In the sport of boxing, young fighters are usually carefully protected from savvy veterans until they are deemed sufficiently ready for the challenge. Part of this is for marketing reasons, as an undefeated record carries more weight in boxing than it does in mixed martial arts. However, a big part of that relates to the nature of the sport. In boxing, a tough young fighter often will have the heart to compete against the best but will not yet possess all the skills and tricks that are needed. There is always a danger that a young prospect can run into the wrong opponent and end up taking a prolonged beating that permanently alters his career trajectory for the worse.
MMA has a different philosophy. Young fighters are often given the opportunity to sink or swim against veterans with much more impressive resumes. If that young fighter is not ready, it will usually result in his getting caught in a submission or knocked out by a strike he did not see coming. They can learn from the experience and come back better, like a 23-year-old Georges St. Pierre did after a submission loss to Matt Hughes or a 22-year-old Wanderlei Silva did following his famous Ultimate Fighting Championship knockout at the hands of Vitor Belfort. However, there is always the risk that a young fighter takes the sort of beating that Yair Rodriguez absorbed from Frankie Edgar in Sherdog’s “Beatdown of the Year” for 2017.
Going into his fight with Edgar at UFC 211 on May 13 in Dallas, Rodriguez was one of the UFC’s most promising prospects. For years, the company has sought a Mexican superstar to help break into that market. It has tried with Erik Perez, but Perez appears to be a good fighter, not a great one. Alexa Grasso has not done as well as many expected when brought in from Invicta Fighting Championships. There are some excellent Mexican-American fighters, but they do not always connect as well as native-born sons and daughters. Rodriguez is likely the UFC’s best hope to come along.
Rodriguez seemed like he might be the real deal, with dynamic athleticism, a glowing 10-1 record and an exciting style that has produced four post-fight bonuses already at just 24 years old. Rodriguez’s demolition of B.J. Penn was sad to witness because of where Penn stood, but Rodriguez looked dangerous and precise. The UFC calculated that it was time to give Rodriguez an opportunity to test himself against the class of the division, pairing him with the great Edgar.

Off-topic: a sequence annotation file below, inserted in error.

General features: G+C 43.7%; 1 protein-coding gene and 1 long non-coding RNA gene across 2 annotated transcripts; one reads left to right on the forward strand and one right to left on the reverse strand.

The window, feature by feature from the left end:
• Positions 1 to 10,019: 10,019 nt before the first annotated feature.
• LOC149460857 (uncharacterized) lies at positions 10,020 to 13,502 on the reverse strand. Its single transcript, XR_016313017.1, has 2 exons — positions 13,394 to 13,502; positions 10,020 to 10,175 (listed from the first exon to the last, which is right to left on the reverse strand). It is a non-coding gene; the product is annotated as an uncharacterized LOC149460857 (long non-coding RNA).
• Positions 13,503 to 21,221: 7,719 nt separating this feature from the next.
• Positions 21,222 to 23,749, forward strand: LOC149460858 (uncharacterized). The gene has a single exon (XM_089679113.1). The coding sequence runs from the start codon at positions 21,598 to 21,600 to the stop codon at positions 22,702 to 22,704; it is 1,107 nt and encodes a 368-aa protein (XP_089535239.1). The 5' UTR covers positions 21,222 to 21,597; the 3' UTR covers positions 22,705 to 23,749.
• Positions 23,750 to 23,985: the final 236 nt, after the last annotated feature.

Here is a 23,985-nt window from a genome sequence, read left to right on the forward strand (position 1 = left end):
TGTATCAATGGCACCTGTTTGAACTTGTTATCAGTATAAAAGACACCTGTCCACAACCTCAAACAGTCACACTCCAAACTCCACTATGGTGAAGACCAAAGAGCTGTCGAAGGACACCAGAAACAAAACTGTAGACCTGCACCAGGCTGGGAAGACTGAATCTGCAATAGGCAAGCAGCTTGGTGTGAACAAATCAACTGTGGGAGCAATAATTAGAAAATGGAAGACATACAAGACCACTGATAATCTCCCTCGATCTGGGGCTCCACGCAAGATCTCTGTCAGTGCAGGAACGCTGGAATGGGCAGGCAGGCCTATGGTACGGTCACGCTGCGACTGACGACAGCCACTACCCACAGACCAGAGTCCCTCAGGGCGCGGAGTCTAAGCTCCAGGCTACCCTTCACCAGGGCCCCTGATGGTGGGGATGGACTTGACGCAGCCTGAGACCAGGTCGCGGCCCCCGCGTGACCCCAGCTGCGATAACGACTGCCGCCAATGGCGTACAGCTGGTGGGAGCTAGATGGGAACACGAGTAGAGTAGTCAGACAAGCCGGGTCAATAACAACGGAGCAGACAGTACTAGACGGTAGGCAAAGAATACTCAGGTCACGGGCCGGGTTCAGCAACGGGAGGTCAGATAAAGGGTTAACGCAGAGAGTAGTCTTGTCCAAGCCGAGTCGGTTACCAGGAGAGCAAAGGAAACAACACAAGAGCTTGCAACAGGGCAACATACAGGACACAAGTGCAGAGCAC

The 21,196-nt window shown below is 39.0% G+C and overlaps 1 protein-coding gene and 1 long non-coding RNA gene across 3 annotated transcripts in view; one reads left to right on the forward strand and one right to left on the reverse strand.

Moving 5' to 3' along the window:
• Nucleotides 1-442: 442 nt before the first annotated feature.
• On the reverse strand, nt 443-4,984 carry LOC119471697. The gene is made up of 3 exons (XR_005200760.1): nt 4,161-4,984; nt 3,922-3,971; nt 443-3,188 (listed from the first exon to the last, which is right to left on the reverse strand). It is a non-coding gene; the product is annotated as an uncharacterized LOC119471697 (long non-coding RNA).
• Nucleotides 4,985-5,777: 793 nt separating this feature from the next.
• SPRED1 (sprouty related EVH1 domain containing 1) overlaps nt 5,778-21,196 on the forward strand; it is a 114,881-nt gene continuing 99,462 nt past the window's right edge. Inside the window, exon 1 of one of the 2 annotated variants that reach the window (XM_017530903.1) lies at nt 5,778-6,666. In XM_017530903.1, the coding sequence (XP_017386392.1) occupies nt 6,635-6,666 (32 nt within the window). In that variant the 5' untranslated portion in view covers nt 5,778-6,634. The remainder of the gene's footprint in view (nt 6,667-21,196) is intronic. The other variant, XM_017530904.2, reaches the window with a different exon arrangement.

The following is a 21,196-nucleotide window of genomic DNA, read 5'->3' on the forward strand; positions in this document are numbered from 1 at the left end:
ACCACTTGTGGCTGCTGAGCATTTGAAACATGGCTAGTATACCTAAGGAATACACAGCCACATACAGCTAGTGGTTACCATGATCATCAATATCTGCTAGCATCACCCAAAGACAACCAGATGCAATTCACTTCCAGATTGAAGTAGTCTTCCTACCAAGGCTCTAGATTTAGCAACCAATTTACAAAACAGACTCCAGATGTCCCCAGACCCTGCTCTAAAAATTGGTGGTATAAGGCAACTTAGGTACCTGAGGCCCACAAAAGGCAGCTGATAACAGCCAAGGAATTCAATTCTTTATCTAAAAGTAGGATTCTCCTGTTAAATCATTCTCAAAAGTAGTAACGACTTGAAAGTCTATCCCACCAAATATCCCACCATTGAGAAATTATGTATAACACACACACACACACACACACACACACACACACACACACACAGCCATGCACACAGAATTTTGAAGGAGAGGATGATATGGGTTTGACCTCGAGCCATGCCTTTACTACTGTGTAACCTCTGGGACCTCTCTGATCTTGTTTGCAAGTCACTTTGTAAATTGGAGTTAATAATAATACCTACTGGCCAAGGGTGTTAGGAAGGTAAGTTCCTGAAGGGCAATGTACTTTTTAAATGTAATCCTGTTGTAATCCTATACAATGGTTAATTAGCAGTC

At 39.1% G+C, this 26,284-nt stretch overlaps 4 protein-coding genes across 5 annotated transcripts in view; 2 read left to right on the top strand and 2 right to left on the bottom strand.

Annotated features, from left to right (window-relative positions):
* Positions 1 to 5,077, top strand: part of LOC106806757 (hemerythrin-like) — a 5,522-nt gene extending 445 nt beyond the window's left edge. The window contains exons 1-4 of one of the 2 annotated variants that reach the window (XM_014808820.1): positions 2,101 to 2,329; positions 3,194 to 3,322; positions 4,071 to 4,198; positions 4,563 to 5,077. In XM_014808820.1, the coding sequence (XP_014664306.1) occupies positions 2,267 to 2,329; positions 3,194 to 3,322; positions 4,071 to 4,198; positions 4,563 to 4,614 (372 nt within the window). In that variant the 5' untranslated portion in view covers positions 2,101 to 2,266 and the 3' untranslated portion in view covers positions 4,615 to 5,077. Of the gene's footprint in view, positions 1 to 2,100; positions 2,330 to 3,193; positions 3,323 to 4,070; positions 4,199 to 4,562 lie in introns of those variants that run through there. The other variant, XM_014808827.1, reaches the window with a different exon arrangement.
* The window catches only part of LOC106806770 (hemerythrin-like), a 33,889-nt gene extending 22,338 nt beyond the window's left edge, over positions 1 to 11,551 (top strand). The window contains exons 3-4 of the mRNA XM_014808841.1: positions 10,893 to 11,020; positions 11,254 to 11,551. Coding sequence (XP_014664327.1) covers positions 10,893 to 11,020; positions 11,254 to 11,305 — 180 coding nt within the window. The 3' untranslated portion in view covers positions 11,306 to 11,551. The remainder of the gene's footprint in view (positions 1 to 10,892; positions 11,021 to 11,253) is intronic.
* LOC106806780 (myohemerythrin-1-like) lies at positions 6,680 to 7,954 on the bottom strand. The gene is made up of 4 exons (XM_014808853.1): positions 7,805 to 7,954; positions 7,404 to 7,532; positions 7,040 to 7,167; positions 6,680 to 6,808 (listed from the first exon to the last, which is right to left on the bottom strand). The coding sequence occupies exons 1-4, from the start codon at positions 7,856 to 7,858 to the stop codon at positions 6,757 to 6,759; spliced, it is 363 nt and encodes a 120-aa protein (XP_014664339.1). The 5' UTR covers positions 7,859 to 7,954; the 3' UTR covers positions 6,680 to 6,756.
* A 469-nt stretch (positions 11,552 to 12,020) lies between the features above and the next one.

Edgar is not generally an opponent you want to test to make your fighter look good. From his UFC debut upset win over the then undefeated Tyson Griffin on, Edgar has been a tough obstacle for every fighter he has come across. He has been fighting the elite, fight in and fight out, for over a decade, and only three fighters can say they have defeated him: Gray Maynard, Benson Henderson and Jose Aldo. He avenged his Maynard loss; many felt he won one or both of his bouts with Henderson; and no one has ever stopped him. Edgar’s best trait is perhaps his gritty toughness. He just keeps coming at you, no matter what -- something Rodriguez discovered firsthand.
Rodriguez showed off some of his flashy kicks early against Edgar, but “The Answer” clinched about a minute in. It was all downhill from there for the young Mexican star. Edgar got Rodriguez down, and it became a wipeout. Edgar’s wrestling has always been underrated, and he has developed great power on the ground for his size. Edgar pounded Rodriguez with punches and elbows until he was barely recognizable. His left eye was completely swollen, his vision compromised.
In the second round, it was only more of the same. Edgar got another takedown and went back to work. It is hard to say the stoppage after the second round was merciful given how much punishment Rodriguez had taken over the course of those 10 minutes. Edgar generated 72 significant strikes during that time. For context, he averaged 75.4 significant strikes per each of the eight 25-minute decisions in his career. Edgar packed a five-round beating into a two-round timeframe, making it all the worse.
For Edgar, the fight with Rodriguez was just another win in a storied career. The bigger bout will come when Edgar meets Max Holloway for the UFC featherweight title and attempts to become a two-division champion sometime in 2018. The more pressing question involves what the fight meant for Rodriguez. It was a devastating loss, and he took a terrible beating. It is hard to imagine it will be good for his career, but the hope is that it will not constitute too much of a setback moving forward. He took a shot at rising to the top of the division and came up short. That is always the danger when a relatively untested young fighter challenges someone the caliber of “The Answer.”
Sherdog’s year-end awards were voted upon by a panel of Sherdog.com staff members and contributors: Jordan Breen, Tristen Critchfield, Chris Nelson, Mike Fridley, Brian Knapp, Eric Stinton, Todd Martin, Jordan Colbert, Josh Stillman, Jesse Denis, Edward Carbajal and Anthony Walker.